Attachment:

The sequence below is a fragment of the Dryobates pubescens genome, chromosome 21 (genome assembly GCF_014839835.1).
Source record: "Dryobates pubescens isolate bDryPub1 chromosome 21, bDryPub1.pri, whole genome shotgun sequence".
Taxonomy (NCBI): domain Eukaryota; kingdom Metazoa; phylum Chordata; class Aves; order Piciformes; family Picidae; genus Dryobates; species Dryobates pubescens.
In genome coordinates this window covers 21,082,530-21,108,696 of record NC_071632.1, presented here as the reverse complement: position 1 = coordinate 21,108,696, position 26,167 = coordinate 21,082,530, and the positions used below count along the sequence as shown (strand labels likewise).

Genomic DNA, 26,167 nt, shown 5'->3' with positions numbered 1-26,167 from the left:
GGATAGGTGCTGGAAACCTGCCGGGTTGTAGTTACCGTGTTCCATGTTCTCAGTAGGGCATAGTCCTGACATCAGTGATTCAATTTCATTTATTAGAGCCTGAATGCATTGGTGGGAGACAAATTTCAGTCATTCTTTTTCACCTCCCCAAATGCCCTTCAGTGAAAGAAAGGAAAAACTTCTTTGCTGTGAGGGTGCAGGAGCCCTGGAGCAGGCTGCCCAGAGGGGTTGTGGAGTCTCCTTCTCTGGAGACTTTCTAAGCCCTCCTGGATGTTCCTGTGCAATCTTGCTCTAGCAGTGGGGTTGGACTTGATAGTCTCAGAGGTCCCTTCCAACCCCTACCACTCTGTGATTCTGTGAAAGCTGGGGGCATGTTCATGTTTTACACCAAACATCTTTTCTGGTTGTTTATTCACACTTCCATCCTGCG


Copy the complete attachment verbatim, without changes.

The sequence below is a fragment of the Dryobates pubescens genome, chromosome 21 (genome assembly GCF_014839835.1).
Source record: "Dryobates pubescens isolate bDryPub1 chromosome 21, bDryPub1.pri, whole genome shotgun sequence".
Taxonomy (NCBI): domain Eukaryota; kingdom Metazoa; phylum Chordata; class Aves; order Piciformes; family Picidae; genus Dryobates; species Dryobates pubescens.
In genome coordinates this window covers 21,082,530-21,108,696 of record NC_071632.1, presented here as the reverse complement: position 1 = coordinate 21,108,696, position 26,167 = coordinate 21,082,530, and the positions used below count along the sequence as shown (strand labels likewise).

Genomic DNA, 26,167 nt, shown 5'->3' with positions numbered 1-26,167 from the left:
GGATAGGTGCTGGAAACCTGCCGGGTTGTAGTTACCGTGTTCCATGTTCTCAGTAGGGCATAGTCCTGACATCAGTGATTCAATTTCATTTATTAGAGCCTGAATGCATTGGTGGGAGACAAATTTCAGTCATTCTTTTTCACCTCCCCAAATGCCCTTCAGTGAAAGAAAGGAAAAACTTCTTTGCTGTGAGGGTGCAGGAGCCCTGGAGCAGGCTGCCCAGAGGGGTTGTGGAGTCTCCTTCTCTGGAGACTTTCTAAGCCCTCCTGGATGTTCCTGTGCAATCTTGCTCTAGCAGTGGGGTTGGACTTGATAGTCTCAGAGGTCCCTTCCAACCCCTACCACTCTGTGATTCTGTGAAAGCTGGGGGCATGTTCATGTTTTACACCAAACATCTTTTCTGGTTGTTTATTCACACTTCCATCCTGCG